A variation of the LRIR exercise is to perform the arm abduction movement while lying on one's side. This exercise has been advocated in a recent study by Joseph Horrigan, a chiropractor in Los Angeles, who has observed good clinical results for the treatment of rotator cuff problems with the use of the side lying abduction (SLA) exercise (Horrigan et al (1999) Medicine & Science in Sports & Exercise, 31 (10) pp. 1361-1366). Horrigan states that the exercise should be performed while lying on one side and holding a dumbbell with your palm facing into your leg. You then raise your arm straight up to an angle of 45 degrees.
    Shoulder pain injuries | rotator cuff muscles | strengthening exercises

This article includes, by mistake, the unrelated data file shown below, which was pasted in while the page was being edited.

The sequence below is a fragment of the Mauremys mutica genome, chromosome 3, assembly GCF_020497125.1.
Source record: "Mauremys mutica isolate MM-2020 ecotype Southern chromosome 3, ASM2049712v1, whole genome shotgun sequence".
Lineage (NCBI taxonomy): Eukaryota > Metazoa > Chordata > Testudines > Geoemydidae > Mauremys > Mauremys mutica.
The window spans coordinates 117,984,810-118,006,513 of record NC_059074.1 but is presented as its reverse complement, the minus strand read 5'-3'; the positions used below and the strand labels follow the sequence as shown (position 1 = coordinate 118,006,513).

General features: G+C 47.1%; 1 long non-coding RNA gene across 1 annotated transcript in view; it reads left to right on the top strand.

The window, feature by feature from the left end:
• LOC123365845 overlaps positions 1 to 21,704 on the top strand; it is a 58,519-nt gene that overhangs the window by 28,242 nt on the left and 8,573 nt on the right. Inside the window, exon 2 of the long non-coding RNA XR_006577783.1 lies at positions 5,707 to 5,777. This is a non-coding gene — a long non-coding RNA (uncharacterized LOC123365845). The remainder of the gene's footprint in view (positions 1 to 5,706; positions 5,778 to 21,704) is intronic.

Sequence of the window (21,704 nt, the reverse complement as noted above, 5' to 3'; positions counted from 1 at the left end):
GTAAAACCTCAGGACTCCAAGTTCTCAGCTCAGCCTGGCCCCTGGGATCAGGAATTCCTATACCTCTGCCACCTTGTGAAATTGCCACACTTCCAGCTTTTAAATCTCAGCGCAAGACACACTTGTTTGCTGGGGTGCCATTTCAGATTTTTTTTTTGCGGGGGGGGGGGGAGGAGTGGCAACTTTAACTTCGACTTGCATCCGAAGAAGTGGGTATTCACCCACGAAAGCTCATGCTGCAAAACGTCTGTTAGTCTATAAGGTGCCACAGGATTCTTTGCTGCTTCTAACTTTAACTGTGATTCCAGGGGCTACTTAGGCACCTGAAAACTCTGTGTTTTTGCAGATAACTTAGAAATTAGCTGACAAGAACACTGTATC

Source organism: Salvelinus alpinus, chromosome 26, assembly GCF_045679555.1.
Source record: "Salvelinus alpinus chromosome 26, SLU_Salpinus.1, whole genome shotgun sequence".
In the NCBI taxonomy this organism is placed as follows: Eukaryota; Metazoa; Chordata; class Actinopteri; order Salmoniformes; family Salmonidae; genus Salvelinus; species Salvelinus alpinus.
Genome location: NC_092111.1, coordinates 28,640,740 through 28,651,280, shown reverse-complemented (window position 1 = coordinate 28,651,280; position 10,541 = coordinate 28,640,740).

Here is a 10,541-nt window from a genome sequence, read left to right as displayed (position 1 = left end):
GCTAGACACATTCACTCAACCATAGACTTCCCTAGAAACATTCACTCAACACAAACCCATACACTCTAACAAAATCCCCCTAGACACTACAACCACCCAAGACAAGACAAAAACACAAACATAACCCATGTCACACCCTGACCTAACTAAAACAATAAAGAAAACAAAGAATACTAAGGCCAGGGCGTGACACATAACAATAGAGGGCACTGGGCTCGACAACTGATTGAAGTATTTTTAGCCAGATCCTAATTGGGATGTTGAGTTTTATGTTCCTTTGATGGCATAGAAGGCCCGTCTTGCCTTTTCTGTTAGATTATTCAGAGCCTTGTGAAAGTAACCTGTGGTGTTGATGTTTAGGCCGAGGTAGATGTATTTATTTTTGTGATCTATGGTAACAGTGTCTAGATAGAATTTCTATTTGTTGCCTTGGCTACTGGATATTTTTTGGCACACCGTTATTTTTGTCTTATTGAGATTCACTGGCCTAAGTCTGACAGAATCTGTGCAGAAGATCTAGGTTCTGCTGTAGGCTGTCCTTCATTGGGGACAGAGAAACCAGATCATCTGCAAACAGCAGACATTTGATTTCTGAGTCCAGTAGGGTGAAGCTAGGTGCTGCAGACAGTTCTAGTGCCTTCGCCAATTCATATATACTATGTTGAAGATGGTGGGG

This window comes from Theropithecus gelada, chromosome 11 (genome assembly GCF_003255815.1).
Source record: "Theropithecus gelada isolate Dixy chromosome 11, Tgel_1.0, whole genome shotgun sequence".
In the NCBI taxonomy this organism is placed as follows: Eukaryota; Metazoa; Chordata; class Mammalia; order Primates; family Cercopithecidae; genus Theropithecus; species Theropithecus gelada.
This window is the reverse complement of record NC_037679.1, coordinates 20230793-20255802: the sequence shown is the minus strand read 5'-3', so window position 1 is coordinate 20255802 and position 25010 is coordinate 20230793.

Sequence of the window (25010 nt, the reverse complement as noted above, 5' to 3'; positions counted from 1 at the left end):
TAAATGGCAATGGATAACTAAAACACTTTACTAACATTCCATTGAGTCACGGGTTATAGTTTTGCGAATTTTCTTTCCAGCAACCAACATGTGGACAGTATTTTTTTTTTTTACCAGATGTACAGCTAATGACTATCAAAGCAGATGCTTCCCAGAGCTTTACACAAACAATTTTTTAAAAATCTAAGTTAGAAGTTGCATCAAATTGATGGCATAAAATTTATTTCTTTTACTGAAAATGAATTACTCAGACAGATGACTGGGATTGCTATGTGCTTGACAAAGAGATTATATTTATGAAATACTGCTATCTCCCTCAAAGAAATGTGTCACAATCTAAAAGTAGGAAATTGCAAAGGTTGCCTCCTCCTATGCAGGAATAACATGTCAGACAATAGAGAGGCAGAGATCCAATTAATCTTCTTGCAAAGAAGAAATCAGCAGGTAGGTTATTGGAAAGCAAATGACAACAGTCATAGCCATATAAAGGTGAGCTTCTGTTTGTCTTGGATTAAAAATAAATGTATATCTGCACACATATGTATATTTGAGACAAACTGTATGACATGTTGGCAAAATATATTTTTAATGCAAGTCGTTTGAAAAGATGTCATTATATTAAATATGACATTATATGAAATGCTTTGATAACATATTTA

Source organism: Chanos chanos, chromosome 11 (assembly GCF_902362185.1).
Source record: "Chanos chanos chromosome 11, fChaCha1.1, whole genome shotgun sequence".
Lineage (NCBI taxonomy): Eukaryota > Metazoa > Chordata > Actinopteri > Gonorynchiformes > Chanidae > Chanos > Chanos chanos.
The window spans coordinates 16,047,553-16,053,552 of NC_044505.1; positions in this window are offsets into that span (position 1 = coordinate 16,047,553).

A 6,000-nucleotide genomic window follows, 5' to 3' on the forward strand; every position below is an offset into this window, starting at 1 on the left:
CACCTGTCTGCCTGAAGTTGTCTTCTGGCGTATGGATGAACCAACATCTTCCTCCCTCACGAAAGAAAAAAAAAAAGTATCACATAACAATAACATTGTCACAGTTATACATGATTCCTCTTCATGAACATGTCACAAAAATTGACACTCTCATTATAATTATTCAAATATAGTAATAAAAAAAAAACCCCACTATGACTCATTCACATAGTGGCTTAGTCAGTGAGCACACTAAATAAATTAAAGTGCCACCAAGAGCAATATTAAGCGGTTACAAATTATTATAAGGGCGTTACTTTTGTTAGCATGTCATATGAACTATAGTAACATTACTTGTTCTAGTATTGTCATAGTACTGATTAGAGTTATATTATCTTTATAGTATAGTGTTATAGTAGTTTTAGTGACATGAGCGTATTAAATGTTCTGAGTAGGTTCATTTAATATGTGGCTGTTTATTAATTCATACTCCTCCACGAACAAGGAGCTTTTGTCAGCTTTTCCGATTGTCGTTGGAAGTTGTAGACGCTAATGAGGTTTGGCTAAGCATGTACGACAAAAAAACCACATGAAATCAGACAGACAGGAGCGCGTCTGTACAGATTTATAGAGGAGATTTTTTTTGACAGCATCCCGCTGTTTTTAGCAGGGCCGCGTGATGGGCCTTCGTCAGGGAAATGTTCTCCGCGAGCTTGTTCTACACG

Horrigan and his study team decided to examine the muscle activity of the SLA and compare it with the activity of the LRIR, to determine if there is any advantage in using one exercise over the other. To do this they used a slightly uncommon method of measuring muscle activity, Magnetic Resonance Imaging (MRI). MRI scans are used routinely as diagnostic tools for examining injuries, but less regularly used in other areas of sports science. The reason MRI can be used to measure muscle activity is that the signal intensity of the muscle image increases after it has been exercised. This is known as an exercise-induced enhancement. Thus, by comparing MRI scans before and after a particular exercise, researchers can tell which muscles have been active. More importantly, MRI can also quantify the amount of muscle activity involved in the exercise by analysing the strength of the signal intensity. The bigger the change in signal intensity between before and after the exercise, then the more the muscle has been working. Comparisons with EMG analysis, which is the more traditional method for measuring muscle activity, has shown that the MRI is a very sound method. In fact, one could argue that it is superior since it is easy to compare different muscle groups or different exercises by simply comparing the percentage change in signal intensity. For example, if one performed an exercise and the signal intensity in the biceps muscle increased 69% whereas the signal intensity in the triceps muscle increased only 5%, one could confidently conclude that the exercise works the biceps much more than the triceps.